Los Angeles, a city which had no NFL teams prior to the 2016 season, now has two. But even though the Chargers will have LA in their name starting next season, they won’t officially be playing in La La Land until 2019, when they’re slated to share a stadium with the LA Rams. (They’ll play in the suburb of Carson until then.)
Starting next football season, the LA area will have nine professional men’s sports teams. Can a city of nearly four million people fully support each team? That question may only pertain to the Chargers, and I guess we’ll see once September rolls around.
The move prompts the question which pro sports team will relocate next. With the Oakland Raiders being snubbed by the league in regard to the LA move, they are expected to apply for relocation to Las Vegas any day now. The city just recently welcomed its first pro sports team, the Vegas Golden Knights of the NHL, and the Raiders could be next.
So whether you like it or not, relocation is a part of sports, and it becomes less sad and more exciting if you bet on who moves first, and where they go. Below are a few odds on possible options.
Oakland Raiders: 1/5
Jacksonville Jaguars: 15/1
Buffalo Bills: 25/1
It’s no secret Raiders ownership has been looking for a new stadium. And with being shut down numerous times by the league, the Oakland Coliseum has deteriorated into a bit of a dump. That means ownership is desperate, and will try everything in order to be the next ones to move.
Tampa Bay Rays: 3/1
Oakland A’s: 5/1
Miami Marlins: 10/1
The A’s are the only major league club to share a stadium with a football team, and like mentioned, that stadium is less than desirable. It’s unlikely both the Raiders and A’s would leave Oakland, especially since the A’s owner has no desire to. Tampa is also struggling with an aging Tropicana Field, and are a league-worst in attendance, averaging a measly 15,878 per game. Put the Rays at the top of your relocation list.
Minnesota Timberwolves: 5/1
Denver Nuggets: 10/1
Charlotte Hornets: 10/1
These are all smaller market teams, so unless they are winning, fan attendance is generally lower. Minnesota is a young and exciting team that is getting better, so moving it to a new market could attract more fans. But other than Las Vegas or Seattle, there really isn’t a place to relocate an NBA franchise to just yet.
Arizona Coyotes: 1/1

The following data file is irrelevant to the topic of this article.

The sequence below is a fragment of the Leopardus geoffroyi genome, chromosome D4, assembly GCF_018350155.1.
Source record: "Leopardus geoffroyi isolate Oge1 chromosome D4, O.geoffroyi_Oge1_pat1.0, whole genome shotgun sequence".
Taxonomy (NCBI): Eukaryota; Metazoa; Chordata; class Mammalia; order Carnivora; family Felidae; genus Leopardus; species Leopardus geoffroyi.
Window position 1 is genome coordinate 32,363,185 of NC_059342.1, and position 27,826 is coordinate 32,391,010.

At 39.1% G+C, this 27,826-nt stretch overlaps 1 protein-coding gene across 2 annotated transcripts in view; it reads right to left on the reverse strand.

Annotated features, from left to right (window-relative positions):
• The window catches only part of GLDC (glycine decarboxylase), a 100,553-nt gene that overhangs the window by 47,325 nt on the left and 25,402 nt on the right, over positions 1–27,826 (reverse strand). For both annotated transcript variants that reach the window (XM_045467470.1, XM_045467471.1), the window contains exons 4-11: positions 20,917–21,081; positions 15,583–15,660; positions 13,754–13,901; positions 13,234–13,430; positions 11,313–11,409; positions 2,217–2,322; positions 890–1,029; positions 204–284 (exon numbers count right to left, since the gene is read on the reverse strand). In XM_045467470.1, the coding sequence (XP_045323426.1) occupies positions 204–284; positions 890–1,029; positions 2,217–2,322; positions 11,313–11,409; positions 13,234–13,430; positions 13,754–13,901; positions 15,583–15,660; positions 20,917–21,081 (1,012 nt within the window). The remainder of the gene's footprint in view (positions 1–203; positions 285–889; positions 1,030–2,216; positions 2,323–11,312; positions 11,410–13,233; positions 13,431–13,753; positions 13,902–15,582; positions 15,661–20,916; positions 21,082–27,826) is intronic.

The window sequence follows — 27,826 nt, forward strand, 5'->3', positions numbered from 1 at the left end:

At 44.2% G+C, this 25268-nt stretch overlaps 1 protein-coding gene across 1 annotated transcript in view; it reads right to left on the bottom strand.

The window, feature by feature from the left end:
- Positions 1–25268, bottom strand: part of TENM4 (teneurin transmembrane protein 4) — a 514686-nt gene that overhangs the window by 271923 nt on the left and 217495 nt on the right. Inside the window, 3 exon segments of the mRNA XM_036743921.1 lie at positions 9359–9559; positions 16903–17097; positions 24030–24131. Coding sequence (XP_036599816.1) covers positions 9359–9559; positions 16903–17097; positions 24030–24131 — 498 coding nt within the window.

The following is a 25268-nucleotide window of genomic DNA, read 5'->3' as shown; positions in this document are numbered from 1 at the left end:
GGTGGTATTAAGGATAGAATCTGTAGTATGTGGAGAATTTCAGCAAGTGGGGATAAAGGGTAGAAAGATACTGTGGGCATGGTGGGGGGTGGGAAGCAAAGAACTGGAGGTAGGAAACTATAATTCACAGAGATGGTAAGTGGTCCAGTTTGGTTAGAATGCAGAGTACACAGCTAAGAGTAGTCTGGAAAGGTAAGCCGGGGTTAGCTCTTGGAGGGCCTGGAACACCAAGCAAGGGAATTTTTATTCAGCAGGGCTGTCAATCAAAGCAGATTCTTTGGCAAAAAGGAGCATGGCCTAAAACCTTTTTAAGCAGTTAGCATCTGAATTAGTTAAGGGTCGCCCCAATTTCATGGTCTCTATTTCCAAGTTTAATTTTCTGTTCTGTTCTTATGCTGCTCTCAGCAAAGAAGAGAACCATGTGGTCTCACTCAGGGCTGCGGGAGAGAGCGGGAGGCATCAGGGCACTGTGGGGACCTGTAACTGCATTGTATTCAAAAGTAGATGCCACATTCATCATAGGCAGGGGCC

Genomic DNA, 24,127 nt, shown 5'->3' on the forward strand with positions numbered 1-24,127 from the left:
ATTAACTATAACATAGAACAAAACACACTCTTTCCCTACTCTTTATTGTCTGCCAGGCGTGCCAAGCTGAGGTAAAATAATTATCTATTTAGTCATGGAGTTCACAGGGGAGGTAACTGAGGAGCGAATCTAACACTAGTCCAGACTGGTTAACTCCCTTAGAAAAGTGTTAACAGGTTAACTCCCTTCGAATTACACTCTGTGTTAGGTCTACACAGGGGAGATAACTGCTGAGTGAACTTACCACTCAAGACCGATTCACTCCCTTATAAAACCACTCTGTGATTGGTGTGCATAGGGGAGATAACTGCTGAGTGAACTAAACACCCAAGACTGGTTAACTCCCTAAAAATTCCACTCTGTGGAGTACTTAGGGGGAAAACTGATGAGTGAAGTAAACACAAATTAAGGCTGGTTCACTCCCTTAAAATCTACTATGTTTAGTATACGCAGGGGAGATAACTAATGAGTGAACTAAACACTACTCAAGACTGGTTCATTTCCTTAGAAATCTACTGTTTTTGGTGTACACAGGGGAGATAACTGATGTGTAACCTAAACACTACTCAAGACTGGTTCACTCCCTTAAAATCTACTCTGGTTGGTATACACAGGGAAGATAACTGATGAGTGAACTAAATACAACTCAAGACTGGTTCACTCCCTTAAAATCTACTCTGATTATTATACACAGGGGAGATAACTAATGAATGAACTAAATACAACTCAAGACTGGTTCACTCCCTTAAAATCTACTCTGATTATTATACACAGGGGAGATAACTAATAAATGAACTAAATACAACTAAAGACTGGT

Carolina Hurricanes: 5/1
Florida Panthers: 5/1
For at least five years, the NHL has talked about moving the Coyotes. It’s become such common knowledge, fans won’t be surprised when it finally happens. So that’s why it did come as a surprise when the league announced it would be expanding to Las Vegas, and not relocating a team there. Maybe it’s an attempt to create a rivalry between the two desert teams, but we shall see.
As for Carolina and Florida, it’s no secret hockey has struggled in the warmer states. Both teams bring in dismal numbers for games, which is never fun for athletes, and never good for the pocket books of owners.
Dallas FC: 9/2
Colorado Rapids: 9/2
DC United: 8/1
Like the Coyotes, talk about moving Dallas FC first started years ago. Dallas has the lowest attendance in the league. Colorado and DC United sit close behind when it comes to attendance, but the strange thing is that all three teams finished at or near the top of the standings at the end of the year. A successful team in a new location could mean more money for ownership, and happier players.
Las Vegas: 2/5
Hamilton, Ontario: 40/1
Vegas just got a hockey team, and a football team could very well follow. There are talks the Sonics will return to Seattle, but for that to happen, one of the arena projects would have to be approved, and there is no timeline on that yet.
Magic Johnson: 2/1
Jack Nicholson: 5/2
Ice Cube: 5/1
Jimmy Kimmel: 5/2
Billy Crystal: 4/1
Denzel Washington: 10/1
Last season, the Rams averaged just over 74,000 people per game at Memorial Coliseum. While that’s pretty good, it’s still 30,000 less than capacity. That means the Rams were the fourth-worst in terms of filling their stadium to capacity in the NFL.
The Chargers averaged 57,000 a game, which was 80% capacity at Qualcomm Stadium. That’s a better percentage than the Rams, but the Chargers will be playing out of the 30,000-seat StubHub Centre next year. So while the Chargers have a good shot of selling out their new digs, it’s unlikely they’ll match the numbers of the Rams purely do to stadium size.
The Rams have a much longer history in LA, dating back (off and on) to 1936. Barring more truly miserable seasons, they should be the more popular of the two. While the Chargers may keep a handful of loyal fans from San Diego, don’t count on legions of people to make the trip north to see the team that betrayed them.
Saying that, the new stadium will be the talk of the town, and if the Chargers can get help from some high-profile celebrities, they could be on their way to growing their dwindling fan base, especially if they’re playing the better brand of football. That certainly looks likely right now given how the two rosters stack up.
Photo credit: Ron Reiring (flickr) [https://creativecommons.org/licenses/by-sa/2.0/]
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